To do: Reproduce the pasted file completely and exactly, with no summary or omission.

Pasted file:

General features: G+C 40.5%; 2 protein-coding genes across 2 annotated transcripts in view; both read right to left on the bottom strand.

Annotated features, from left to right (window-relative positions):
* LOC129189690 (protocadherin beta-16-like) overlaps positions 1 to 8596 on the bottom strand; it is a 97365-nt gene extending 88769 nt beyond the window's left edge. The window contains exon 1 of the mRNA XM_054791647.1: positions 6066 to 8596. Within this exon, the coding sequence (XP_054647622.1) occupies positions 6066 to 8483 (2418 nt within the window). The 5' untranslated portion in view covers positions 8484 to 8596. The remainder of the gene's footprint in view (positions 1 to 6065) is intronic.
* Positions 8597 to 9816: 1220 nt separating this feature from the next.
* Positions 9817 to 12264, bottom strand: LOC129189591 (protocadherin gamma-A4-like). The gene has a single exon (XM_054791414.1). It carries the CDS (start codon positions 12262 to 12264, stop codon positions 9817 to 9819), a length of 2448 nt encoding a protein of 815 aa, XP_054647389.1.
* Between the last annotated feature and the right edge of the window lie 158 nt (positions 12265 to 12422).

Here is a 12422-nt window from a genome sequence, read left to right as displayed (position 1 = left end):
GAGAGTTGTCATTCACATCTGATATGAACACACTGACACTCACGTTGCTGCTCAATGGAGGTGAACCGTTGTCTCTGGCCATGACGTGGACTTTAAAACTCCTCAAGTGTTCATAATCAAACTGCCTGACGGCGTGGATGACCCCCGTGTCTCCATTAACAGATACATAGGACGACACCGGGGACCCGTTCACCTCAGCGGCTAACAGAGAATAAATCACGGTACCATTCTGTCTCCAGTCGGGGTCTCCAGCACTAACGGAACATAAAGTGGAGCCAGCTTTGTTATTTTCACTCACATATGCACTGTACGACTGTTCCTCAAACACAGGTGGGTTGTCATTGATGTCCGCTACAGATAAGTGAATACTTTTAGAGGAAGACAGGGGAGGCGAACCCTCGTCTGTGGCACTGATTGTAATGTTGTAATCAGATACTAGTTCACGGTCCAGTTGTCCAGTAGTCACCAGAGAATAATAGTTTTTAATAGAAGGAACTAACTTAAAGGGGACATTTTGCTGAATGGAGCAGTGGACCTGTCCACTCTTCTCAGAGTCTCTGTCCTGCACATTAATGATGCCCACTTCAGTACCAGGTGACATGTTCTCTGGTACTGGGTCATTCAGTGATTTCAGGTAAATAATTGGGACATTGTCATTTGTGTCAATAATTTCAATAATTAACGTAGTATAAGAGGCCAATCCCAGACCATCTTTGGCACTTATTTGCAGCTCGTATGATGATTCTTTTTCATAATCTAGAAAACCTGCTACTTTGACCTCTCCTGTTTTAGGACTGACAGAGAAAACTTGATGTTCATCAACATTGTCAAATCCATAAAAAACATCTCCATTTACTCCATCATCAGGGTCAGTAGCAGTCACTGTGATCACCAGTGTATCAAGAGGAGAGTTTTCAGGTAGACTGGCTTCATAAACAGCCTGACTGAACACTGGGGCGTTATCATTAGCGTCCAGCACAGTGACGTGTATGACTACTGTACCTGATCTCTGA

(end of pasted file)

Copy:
General features: G+C 40.5%; 2 protein-coding genes across 2 annotated transcripts in view; both read right to left on the bottom strand.

Annotated features, from left to right (window-relative positions):
* LOC129189690 (protocadherin beta-16-like) overlaps positions 1 to 8596 on the bottom strand; it is a 97365-nt gene extending 88769 nt beyond the window's left edge. The window contains exon 1 of the mRNA XM_054791647.1: positions 6066 to 8596. Within this exon, the coding sequence (XP_054647622.1) occupies positions 6066 to 8483 (2418 nt within the window). The 5' untranslated portion in view covers positions 8484 to 8596. The remainder of the gene's footprint in view (positions 1 to 6065) is intronic.
* Positions 8597 to 9816: 1220 nt separating this feature from the next.
* Positions 9817 to 12264, bottom strand: LOC129189591 (protocadherin gamma-A4-like). The gene has a single exon (XM_054791414.1). It carries the CDS (start codon positions 12262 to 12264, stop codon positions 9817 to 9819), a length of 2448 nt encoding a protein of 815 aa, XP_054647389.1.
* Between the last annotated feature and the right edge of the window lie 158 nt (positions 12265 to 12422).

Here is a 12422-nt window from a genome sequence, read left to right as displayed (position 1 = left end):
GAGAGTTGTCATTCACATCTGATATGAACACACTGACACTCACGTTGCTGCTCAATGGAGGTGAACCGTTGTCTCTGGCCATGACGTGGACTTTAAAACTCCTCAAGTGTTCATAATCAAACTGCCTGACGGCGTGGATGACCCCCGTGTCTCCATTAACAGATACATAGGACGACACCGGGGACCCGTTCACCTCAGCGGCTAACAGAGAATAAATCACGGTACCATTCTGTCTCCAGTCGGGGTCTCCAGCACTAACGGAACATAAAGTGGAGCCAGCTTTGTTATTTTCACTCACATATGCACTGTACGACTGTTCCTCAAACACAGGTGGGTTGTCATTGATGTCCGCTACAGATAAGTGAATACTTTTAGAGGAAGACAGGGGAGGCGAACCCTCGTCTGTGGCACTGATTGTAATGTTGTAATCAGATACTAGTTCACGGTCCAGTTGTCCAGTAGTCACCAGAGAATAATAGTTTTTAATAGAAGGAACTAACTTAAAGGGGACATTTTGCTGAATGGAGCAGTGGACCTGTCCACTCTTCTCAGAGTCTCTGTCCTGCACATTAATGATGCCCACTTCAGTACCAGGTGACATGTTCTCTGGTACTGGGTCATTCAGTGATTTCAGGTAAATAATTGGGACATTGTCATTTGTGTCAATAATTTCAATAATTAACGTAGTATAAGAGGCCAATCCCAGACCATCTTTGGCACTTATTTGCAGCTCGTATGATGATTCTTTTTCATAATCTAGAAAACCTGCTACTTTGACCTCTCCTGTTTTAGGACTGACAGAGAAAACTTGATGTTCATCAACATTGTCAAATCCATAAAAAACATCTCCATTTACTCCATCATCAGGGTCAGTAGCAGTCACTGTGATCACCAGTGTATCAAGAGGAGAGTTTTCAGGTAGACTGGCTTCATAAACAGCCTGACTGAACACTGGGGCGTTATCATTAGCGTCCAGCACAGTGACGTGTATGACTACTGTACCTGATCTCTGA